While some songwriters claim that they “only write what they feel”, most musicians understand the theory behind the chord progressions they are using. A topic that we are particularly passionate about here at Musical U is the Circle of Fifths. To learn more about how to approach songwriting with this master tool, The Singers Workshop has a guide specifically geared towards songwriters.
Continuing our singing-themed content this week is a special interview with Davin Youngs, founder of Davin Youngs Voice, Chicago Circle Singing, and the VOXUS Experience.
Davin combines a practical, step-by-step approach to teaching singing with an experience-focused, almost spiritual mindset that encourages maximum musical expression.
Head over to Singing that Sounds Good – and Beyond, with Davin Youngs to learn about his own long, winding music journey, the breakthroughs he had while learning to sing, and his take on why you’re never too old to start singing!
Davin was such an inspiration to speak with! Hearing the way that he gets people to truly love singing is the hallmark of a great teacher… and creates passionate singers! We aren’t all so lucky to have a teacher like Davin available, but fortunately, Total Vocal Freedom has compiled six ways that you can enjoy singing just as much as Davin’s students do.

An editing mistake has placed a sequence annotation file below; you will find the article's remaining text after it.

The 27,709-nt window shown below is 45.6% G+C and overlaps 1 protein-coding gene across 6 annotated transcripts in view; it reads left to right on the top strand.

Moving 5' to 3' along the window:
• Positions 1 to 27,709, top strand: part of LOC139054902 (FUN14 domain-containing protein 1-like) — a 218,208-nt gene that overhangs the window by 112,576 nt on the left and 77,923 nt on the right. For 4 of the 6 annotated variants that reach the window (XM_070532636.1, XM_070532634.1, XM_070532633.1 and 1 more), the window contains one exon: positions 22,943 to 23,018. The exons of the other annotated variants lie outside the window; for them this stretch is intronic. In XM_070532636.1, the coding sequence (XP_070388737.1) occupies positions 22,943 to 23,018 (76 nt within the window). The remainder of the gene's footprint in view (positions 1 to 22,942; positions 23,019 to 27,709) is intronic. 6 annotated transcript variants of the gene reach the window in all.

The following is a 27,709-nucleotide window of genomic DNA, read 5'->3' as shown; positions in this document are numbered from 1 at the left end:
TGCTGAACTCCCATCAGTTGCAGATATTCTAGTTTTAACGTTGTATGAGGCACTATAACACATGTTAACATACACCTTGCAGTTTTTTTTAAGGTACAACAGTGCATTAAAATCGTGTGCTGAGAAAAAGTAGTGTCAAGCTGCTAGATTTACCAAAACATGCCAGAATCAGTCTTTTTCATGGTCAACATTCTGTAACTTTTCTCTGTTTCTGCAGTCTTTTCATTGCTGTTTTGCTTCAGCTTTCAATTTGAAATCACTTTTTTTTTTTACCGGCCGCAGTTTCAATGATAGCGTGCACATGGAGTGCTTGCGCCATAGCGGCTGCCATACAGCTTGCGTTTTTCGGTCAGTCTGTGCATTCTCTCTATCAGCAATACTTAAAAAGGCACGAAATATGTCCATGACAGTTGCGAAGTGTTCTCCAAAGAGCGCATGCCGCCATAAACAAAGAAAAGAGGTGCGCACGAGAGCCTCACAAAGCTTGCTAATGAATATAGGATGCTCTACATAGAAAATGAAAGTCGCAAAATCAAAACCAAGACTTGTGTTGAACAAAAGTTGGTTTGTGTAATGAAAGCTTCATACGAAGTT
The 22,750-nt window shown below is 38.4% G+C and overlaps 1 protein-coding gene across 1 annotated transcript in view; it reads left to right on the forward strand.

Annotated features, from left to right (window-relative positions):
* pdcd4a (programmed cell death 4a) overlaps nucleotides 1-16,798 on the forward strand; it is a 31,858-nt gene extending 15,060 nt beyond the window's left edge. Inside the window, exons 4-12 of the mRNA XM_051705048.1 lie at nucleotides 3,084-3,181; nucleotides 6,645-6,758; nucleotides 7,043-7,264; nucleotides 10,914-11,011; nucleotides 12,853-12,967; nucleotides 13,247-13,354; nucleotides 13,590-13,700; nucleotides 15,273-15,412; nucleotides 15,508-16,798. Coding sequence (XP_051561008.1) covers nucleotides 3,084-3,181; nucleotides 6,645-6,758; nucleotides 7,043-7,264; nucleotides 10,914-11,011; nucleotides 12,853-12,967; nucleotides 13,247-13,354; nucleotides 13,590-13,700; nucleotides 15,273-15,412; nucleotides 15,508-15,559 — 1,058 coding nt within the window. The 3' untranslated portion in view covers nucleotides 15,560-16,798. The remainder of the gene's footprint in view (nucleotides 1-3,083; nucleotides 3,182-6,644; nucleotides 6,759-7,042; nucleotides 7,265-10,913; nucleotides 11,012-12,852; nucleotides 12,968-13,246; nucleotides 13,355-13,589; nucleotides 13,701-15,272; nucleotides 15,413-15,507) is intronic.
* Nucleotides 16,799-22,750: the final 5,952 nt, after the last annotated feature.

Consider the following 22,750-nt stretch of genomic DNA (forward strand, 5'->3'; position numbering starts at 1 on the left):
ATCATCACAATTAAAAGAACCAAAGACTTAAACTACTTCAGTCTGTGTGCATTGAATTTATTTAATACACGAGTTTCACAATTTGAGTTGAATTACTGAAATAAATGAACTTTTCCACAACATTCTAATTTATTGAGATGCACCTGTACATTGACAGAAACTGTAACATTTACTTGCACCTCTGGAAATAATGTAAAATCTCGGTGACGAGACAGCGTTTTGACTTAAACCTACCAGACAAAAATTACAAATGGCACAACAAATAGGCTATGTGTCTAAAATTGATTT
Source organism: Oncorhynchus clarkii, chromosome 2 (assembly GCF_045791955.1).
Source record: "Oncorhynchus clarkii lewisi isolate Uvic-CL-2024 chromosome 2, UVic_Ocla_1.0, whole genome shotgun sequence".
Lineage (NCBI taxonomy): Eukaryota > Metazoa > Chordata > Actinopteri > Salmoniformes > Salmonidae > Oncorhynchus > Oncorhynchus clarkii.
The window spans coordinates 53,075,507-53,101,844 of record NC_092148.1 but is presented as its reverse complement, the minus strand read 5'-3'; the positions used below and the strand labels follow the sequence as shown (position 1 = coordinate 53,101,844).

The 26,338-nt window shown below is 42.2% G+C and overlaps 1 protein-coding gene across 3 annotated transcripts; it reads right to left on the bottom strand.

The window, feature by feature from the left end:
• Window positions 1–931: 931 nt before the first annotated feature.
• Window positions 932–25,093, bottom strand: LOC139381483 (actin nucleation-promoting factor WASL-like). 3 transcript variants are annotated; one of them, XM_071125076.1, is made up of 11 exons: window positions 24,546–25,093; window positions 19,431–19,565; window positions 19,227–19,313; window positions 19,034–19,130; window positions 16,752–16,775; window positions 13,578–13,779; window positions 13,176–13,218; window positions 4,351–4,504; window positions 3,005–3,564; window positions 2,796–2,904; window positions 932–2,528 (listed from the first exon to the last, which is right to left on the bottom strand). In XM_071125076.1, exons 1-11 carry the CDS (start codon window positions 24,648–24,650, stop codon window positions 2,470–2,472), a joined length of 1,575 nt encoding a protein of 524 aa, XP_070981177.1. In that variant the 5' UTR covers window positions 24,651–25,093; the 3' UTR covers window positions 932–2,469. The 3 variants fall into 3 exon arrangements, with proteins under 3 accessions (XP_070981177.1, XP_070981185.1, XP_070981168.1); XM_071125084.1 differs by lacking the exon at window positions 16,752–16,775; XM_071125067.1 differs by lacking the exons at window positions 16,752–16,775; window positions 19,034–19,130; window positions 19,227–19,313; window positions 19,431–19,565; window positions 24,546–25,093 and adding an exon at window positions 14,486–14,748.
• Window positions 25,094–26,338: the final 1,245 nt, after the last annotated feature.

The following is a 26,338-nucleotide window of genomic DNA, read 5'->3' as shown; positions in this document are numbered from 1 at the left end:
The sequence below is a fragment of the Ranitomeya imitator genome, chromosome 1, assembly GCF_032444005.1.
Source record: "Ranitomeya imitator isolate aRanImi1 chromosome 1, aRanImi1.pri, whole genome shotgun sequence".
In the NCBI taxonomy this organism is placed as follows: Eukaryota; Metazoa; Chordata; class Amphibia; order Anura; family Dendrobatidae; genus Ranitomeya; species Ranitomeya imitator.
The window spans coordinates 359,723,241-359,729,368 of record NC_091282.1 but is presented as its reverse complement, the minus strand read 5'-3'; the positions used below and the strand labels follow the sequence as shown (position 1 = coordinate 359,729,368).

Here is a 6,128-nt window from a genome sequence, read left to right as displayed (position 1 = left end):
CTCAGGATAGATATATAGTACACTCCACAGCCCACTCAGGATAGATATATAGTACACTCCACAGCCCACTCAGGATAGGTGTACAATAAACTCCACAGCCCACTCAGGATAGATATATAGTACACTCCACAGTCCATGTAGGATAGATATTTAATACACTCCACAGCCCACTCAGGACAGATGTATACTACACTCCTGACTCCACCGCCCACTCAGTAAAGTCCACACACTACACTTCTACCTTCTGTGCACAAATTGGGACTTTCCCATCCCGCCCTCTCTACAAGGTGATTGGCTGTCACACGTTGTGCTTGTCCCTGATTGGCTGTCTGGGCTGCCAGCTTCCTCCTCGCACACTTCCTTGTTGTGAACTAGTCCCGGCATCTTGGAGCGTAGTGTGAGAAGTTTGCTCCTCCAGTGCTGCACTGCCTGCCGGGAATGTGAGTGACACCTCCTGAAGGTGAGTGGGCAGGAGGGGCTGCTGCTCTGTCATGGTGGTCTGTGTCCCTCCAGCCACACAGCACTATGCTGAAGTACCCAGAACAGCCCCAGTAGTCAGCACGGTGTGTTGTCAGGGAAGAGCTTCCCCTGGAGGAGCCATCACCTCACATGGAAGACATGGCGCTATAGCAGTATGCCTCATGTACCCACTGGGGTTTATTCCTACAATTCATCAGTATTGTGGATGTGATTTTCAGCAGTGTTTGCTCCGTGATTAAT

One of the biggest learning points for Davin was understanding that vocalists need to develop a mix of chest and head voice if they want to be versatile. Wait… chest and head voice? What exactly does that mean? Phil Moufarrege, a talented vocal coach, explains what a mixed voice is and how you can work to develop it.
When we think about improvisation, we typically think of a jazz guitar player, pianist, or saxophone player. But any musician can learn to improvise (even without playing jazz!). To incorporate vocal improvisation into singing groups, you may want to get some advice from the experts – here’s a fantastic guide from Chris Rowbury.
Enriching your Learning
Whether you’re your own music teacher or are learning from a pro, we hope that this week’s content inspires you to enrich your musicality – for example, by learning to sing and incorporating minor keys into your playing.
Or maybe you’d like to take a page out of Davin or Eloise’s books, and suggest some of their methods to your music teacher to try out together!
In order to get the most out of your music training (whether self-administered or not), it’s a great idea to reflect on what you’re learning, how you’re learning it, and where it fits within the larger puzzle of your musical goals.
The post Singing for Non-Singers, Student-Centric Teaching, Diving into Minor, and Inspired Singing appeared first on Musical U.